For everything, there is a season

Gardens: For everything, there is a season

For everything, there is a season

As with many things around the house, spring is a good time to make a “clean, fresh start” with your landscaping, according to BrownWoods & Associates Maintenance Operations Manager Gwen Wilson.

Story: Christine Walsh

Photos: provided

As with many things around the house, spring is a good time to make a “clean, fresh start” with your landscaping, according to BrownWoods & Associates Maintenance Operations Manager Gwen Wilson.

As you begin thinking about how to extend your growing season, one thing to consider is increasing winter interest with items like interesting rocks. And you can choose some plants that will be left outside in the winter. “Some plants look really pretty when snow falls on them, and they’re good for wildlife like birds,” Wilson said. “It might be that you leave out other things that don’t look great but have another purpose.”

Water features and statuary also make for garden interest in the winter, Wilson said.

“Water features, especially, are wonderful in the winter since they can be active all season long if the water levels are maintained,” Wilson said. “We have a couple of customers who keep theirs operating all year. When ice begins forming around the water flow, you can see some wonderful forms and shapes in the ice.”

BrownWoods & Associates Landscape Architects President Dan Swartz said ornamental grasses, trees like birch and shrubs like red twig dogwood are good for creating winter interest in your yard. “They help introduce character into the landscape, besides the evergreens,” he said.

And when the cold weather hits, that doesn’t mean you have to stop thinking about your plants. “It’s a really good time of year to do your planning,” Wilson said. “There’s never not something to do in the garden. It’s a wonderful thing to do when you’re sitting in the house.”

Wilson suggests looking at garden catalogs to get ideas and place orders for seed packets. “You’re not having to pull weeds right now,” she said. “You can start growing seeds indoors, using a grow light or a window. It’s a wonderful thing to do to get ready.”

In order to extend the growing season, there are steps you can take that will allow you to plant your garden earlier and protect your plants from the cold weather. “Some people will do a raised bed and create cover,” Wilson said. “You can also use a sheltered spot on the south side of your house to shelter it from the north winds. I’ve seen people start a flower or vegetable garden in early to late February by moving plants they started in the house.”

Swartz added that a structure like a cold frame can also be helpful.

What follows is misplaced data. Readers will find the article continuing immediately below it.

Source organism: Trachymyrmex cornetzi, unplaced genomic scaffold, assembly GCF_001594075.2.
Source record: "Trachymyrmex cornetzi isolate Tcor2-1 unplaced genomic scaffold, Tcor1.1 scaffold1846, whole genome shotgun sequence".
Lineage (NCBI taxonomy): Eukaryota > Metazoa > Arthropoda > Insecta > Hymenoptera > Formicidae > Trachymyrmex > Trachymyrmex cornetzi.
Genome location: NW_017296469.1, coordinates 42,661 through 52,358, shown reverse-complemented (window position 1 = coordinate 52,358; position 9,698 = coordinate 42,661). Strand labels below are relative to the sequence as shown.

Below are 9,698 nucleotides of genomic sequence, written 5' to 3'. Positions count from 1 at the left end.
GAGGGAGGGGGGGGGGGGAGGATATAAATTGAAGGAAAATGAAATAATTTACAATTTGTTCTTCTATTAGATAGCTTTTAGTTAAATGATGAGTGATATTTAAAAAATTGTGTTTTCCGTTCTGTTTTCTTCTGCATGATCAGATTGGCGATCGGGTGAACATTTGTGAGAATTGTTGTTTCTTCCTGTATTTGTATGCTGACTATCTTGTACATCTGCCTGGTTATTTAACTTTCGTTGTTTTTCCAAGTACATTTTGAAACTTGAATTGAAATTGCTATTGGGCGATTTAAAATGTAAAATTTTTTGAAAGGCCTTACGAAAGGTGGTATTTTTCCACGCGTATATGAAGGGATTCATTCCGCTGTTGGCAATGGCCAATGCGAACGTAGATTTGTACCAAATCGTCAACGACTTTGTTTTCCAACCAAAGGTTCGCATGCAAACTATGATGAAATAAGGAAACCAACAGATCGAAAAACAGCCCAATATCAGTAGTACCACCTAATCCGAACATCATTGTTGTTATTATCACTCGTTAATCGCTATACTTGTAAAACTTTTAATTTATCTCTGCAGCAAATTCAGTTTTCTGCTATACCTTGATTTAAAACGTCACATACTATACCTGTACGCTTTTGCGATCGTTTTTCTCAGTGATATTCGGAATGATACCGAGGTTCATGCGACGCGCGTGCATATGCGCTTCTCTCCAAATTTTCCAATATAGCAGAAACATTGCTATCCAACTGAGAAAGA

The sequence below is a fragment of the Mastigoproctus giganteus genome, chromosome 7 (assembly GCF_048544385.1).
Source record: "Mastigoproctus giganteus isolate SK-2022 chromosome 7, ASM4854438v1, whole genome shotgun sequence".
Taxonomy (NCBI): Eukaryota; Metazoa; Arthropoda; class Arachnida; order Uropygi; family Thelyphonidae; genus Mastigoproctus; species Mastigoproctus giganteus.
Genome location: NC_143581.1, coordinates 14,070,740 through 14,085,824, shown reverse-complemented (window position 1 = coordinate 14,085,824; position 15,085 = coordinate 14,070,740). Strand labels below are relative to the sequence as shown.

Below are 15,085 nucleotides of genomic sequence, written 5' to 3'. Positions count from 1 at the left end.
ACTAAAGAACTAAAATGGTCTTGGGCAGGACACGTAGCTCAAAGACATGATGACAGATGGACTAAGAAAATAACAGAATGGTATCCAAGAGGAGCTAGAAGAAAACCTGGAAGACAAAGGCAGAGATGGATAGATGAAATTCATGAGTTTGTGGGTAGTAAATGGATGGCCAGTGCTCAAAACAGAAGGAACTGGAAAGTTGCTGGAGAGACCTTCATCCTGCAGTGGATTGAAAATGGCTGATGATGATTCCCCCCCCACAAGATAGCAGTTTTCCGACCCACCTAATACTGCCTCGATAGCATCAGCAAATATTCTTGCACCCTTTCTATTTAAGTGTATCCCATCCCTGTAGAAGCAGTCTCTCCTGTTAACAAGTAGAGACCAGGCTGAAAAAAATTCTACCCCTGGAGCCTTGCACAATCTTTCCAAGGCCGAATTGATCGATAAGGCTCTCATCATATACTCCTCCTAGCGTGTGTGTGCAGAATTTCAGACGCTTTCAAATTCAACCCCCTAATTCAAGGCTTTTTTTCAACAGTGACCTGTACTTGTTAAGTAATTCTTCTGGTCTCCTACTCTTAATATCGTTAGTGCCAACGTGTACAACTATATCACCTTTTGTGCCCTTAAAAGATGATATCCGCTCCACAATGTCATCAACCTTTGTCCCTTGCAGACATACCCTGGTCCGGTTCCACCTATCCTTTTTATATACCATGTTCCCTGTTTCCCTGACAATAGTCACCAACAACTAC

Wilson, who helps with the Champaign County Master Gardeners’ Idea Garden on the University of Illinois Arboretum grounds in Urbana, explained that the volunteers who work on it utilize a cold frame in late October and early November. “For early vegetables like greens and spinach, we may be harvesting by March or February,” she said. “It’s going to depend on how early you start things.”

Sometimes, your money might be better spent on seed packets than on plants when trying something new, Wilson advised. “Gardeners are great at trial and error,” she said. “The more you harvest will lead to more growth.”

First-time gardeners might start with something simple like containers, Wilson advised. “Try to be realistic in your plan,” she said. “Start small; you can always add. Ask yourself, ‘Do I really have time for this?’”

In addition to making a garden too large, one mistake new gardeners can make is not following up with tasks like weeding, Wilson said. “Once a problem begins – a pest or a disease – it may be too late. Find out what the problem is and get out and take care of it,” she said.

Wilson recommends calling the Extension Office for questions about diseases or pests that show up. “If you don’t know, investigate,” she said.

Swartz warned that weeds will compete with your plants for nutrients. To make the job of weeding easier, Wilson said, you might set aside a time for a specific part of your yard, rather than trying to do the whole thing at once. “It might make it a little less daunting,” she said. “If appearance is important to you, keep things neat and tidy. It’s easier to keep things neater later in the season. And it’s nice to have a break day a week from weeding.”

Swartz suggests planning to have plants coming to maturity at different times and even going so far as to get a soil test, which will tell you which nutrients and organic matter you might need.

Overwatering is a common mistake in container gardening, Swartz said. “It can look the same whether it has too much water or not enough,” he said.

Wilson recommends filling a compost tumbler in a corner of the garage with food scraps and regularly turning it. “By the time you’re ready to start planting, you’ll have compost,” she said. The Landscape Recycling Center in Urbana is another good resource for compost, Wilson added.

Like farmers, home gardeners should rotate their “crop,” according to Swartz. “Certain crops will deplete certain nutrients,” he said. Some plants are naturally pest-repelling, he added, and therefore eliminate the need to use chemicals to treat your garden.